All About Estates

No Passing of Accounts Unless “Significant Concern”

Emerson and Marie Lewis appointed two of their six adult children, Donald and Douglas Lewis, as their attorneys for property. Their remaining four children (the “non-attorney siblings”) commenced an application pursuant to ss. 42(1) and (4) of the Substitute Decisions Act, 1992, S.O. 1992, c.30 (the “SDA”) for leave to require Donald and Douglas to pass their accounts as their parents’ attorneys for property. The application judge dismissed their application, and the non-attorney siblings appealed to the Court of Appeal for Ontario.

The appeal was dismissed.

Pursuant to s.42(1) of the SDA, “[t]he court may, on application, order that all or a specified part of the accounts of an attorney or guardian of property be passed.” Section 42(4) partially lists those who have standing to make an application under s.42(1), including “any other person, with leave of the court.” The test for determining whether leave should be granted is whether the court is convinced that: (1) the person seeking leave has a genuine interest in the grantor’s welfare; and (2) the court hearing the application under s.42(1) may order the attorney or guardian to pass his or her accounts.

Even where a person automatically has standing to make an application under s.42(4) of the SDA (namely, the grantor’s or incapable person’s guardian of the person or attorney for personal care; a dependant of the grantor or incapable person; the Public Guardian and Trustee; the Children’s Lawyer; and a judgment creditor of the grantor or incapable person), the court’s decision to order the passing of accounts remains discretionary. In considering whether to exercise its discretion to order a passing of accounts, the court will consider the extent of the attorney’s involvement in the grantor’s financial affairs, and whether the applicant has raised “significant concern” regarding the management of the grantor’s affairs so as to justify an accounting.

The court acknowledged that the non-attorney siblings had a genuine interest in their parents’ welfare. The issue on appeal was whether the non-attorney siblings had established any basis to warrant the court’s interference with the application judge’s conclusion that they had failed to raise a significant concern regarding the management of their parents’ property. According to the application judge, the “record falls far short and lacks evidentiary stamina to suggest that there is any direct allegation of misfeasance or wrongdoing” on the part of Donald and Douglas, and the Court of Appeal agreed. In particular, the unchallenged evidence was that Emerson remained capable of managing his and Marie’s affairs. Donald and Douglas helped their father manage his and their mother’s finances, such as by paying his bills, but always kept their father informed of what they did. In addition, and perhaps most compellingly, Emerson was represented by counsel and participated fully in the application. Emerson deposed that he had no concerns with the manner in which Donald and Douglas were managing his and Marie’s affairs, and he wished for the litigation to stop.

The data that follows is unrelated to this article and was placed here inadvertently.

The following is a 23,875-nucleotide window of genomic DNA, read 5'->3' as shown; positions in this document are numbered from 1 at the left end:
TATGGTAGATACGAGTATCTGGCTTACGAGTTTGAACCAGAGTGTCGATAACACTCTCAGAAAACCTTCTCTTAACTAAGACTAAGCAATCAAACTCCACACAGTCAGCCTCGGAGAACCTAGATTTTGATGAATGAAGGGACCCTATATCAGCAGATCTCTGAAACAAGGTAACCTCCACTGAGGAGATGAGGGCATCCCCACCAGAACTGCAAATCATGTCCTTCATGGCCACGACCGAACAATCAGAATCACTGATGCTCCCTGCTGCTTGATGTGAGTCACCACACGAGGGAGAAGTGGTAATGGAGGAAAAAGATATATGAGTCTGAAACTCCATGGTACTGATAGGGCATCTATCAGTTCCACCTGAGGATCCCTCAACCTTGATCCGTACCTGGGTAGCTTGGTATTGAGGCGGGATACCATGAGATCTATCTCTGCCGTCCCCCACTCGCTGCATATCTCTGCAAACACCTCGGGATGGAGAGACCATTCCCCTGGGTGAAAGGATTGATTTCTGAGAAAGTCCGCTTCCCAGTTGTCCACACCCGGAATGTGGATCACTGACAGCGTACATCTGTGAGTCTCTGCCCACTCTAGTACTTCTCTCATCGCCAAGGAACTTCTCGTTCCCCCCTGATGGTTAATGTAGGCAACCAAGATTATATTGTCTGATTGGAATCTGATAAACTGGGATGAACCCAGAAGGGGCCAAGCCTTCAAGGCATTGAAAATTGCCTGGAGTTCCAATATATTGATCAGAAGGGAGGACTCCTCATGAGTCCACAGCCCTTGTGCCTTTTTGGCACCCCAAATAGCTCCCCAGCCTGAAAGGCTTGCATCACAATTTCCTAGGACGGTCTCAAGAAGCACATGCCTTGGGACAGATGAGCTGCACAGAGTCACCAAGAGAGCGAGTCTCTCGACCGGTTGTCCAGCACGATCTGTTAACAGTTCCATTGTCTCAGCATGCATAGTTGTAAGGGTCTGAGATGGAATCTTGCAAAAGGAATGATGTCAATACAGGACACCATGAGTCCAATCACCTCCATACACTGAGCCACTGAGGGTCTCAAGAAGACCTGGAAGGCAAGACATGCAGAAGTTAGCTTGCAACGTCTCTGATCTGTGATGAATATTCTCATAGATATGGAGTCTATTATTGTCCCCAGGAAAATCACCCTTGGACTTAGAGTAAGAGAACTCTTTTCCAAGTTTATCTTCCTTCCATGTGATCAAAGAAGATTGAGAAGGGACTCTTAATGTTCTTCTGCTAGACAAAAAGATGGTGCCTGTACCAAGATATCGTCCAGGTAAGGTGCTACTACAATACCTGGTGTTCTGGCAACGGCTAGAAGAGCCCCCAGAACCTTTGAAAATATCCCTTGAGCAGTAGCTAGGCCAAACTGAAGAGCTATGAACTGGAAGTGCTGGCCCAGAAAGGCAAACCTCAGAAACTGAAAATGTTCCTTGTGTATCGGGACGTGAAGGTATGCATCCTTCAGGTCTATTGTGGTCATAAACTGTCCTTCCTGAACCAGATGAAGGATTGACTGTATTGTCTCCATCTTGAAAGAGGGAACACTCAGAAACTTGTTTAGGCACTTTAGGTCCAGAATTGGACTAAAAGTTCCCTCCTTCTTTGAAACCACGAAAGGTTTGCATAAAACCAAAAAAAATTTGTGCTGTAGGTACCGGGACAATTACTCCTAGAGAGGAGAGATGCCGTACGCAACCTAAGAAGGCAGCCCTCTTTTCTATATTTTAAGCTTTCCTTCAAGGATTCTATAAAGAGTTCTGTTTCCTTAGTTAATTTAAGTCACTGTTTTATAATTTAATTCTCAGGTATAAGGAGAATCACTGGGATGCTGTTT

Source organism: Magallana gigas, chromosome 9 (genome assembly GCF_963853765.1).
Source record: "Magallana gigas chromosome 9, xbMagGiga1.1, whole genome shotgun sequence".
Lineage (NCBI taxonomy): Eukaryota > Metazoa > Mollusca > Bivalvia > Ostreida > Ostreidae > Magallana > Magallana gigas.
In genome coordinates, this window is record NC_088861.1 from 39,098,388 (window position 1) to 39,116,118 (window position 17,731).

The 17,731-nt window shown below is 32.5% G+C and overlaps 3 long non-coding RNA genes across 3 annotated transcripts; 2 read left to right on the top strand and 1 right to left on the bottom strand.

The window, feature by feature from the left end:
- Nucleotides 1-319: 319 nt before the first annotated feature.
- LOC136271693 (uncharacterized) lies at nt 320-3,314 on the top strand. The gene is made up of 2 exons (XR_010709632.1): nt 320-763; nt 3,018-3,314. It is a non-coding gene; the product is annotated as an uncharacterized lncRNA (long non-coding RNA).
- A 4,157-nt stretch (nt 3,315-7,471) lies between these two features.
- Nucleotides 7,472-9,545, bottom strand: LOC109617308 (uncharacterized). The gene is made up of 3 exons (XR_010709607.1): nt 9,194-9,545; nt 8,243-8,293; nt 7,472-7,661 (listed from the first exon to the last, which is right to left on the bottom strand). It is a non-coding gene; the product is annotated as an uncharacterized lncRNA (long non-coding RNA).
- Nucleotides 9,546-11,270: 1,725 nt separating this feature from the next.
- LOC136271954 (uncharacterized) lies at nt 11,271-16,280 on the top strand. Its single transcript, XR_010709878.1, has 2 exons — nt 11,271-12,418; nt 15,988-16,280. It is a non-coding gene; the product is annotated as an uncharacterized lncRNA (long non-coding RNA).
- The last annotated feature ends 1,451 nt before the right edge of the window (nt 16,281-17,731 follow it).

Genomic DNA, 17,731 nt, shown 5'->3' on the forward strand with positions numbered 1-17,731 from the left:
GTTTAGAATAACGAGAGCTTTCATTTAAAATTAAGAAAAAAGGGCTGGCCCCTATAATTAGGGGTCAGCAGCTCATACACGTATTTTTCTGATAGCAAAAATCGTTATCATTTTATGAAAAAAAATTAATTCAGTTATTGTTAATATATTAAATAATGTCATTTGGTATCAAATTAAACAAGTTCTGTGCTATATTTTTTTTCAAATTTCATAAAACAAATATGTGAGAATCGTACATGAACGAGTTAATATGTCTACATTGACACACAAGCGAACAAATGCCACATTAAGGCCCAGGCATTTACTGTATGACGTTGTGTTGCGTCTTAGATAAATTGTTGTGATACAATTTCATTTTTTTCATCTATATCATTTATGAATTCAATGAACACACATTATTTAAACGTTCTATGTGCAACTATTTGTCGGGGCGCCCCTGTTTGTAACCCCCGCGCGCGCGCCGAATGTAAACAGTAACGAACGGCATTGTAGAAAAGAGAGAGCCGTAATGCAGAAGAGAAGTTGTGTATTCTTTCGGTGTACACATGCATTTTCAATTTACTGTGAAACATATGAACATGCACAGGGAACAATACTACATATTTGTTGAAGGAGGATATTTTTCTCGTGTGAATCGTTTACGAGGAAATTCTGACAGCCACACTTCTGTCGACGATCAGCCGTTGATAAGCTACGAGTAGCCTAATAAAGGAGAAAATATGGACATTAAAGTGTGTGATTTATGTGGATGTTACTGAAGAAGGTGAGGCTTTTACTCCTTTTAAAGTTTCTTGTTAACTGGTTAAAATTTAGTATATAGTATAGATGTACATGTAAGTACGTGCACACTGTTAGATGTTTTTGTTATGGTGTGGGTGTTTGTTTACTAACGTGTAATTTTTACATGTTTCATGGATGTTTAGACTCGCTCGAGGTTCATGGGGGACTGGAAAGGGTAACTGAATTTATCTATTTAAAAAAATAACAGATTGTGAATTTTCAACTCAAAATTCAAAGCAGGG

The Court of Appeal agreed that leave could be granted for an attorney to pass accounts without evidence of misfeasance or wrongdoing. Rather, the test is whether an applicant has “raised a significant concern in respect of the management of the grantor’s affairs to warrant an accounting.” This test could be met, for example, through evidence of a significant depletion of the grantor’s finances. However, the opposite occurred in this case; Emerson and Marie’s investment portfolios increased in value between the appointment of Donald and Douglas as attorneys for property, and the commencement of the application.

Take Away

The Court of Appeal has confirmed that leave of the court to compel an attorney for property to pass accounts will not automatically be granted. The applicant must present sufficient evidence to put the attorney for property to the task. Mere allegations of wrongdoing will not meet the threshold.

What is perhaps most unfortunate in this case is that Emerson and Marie both passed away within seven weeks of each other, after the application was heard. The non-attorney siblings appealed the dismissal of their application despite Emerson’s expressed wish for litigation between his children to end. Although not articulated in their reasons, the continuation of litigation may have swayed the court’s sympathies against the non-attorney siblings.

About Rebecca Studin
Rebecca Studin was called to the Bar in 2009. Before joining de VRIES LITIGATION LLP, Rebecca practised estates and commercial litigation at a full-service international law firm in Toronto. Rebecca’s estates experience includes will interpretation applications, will rectification applications, solicitor’s negligence actions, and other estates and trusts matters. Rebecca obtained her law degree from Osgoode Hall Law School after earning her honours bachelor of arts degree from Glendon College, York University. Following her call to the Bar, Rebecca was selected as a Fox Scholar and spent a year training as a barrister at the Middle Temple, Inns of Court, in London, UK.

1 Comment

  1. Catharine Williams

    February 26, 2020 - 2:06 pm
    Reply

    Such a sad story, especially for the parents to die while their adult kids were still in turmoil. Thanks for sharing.

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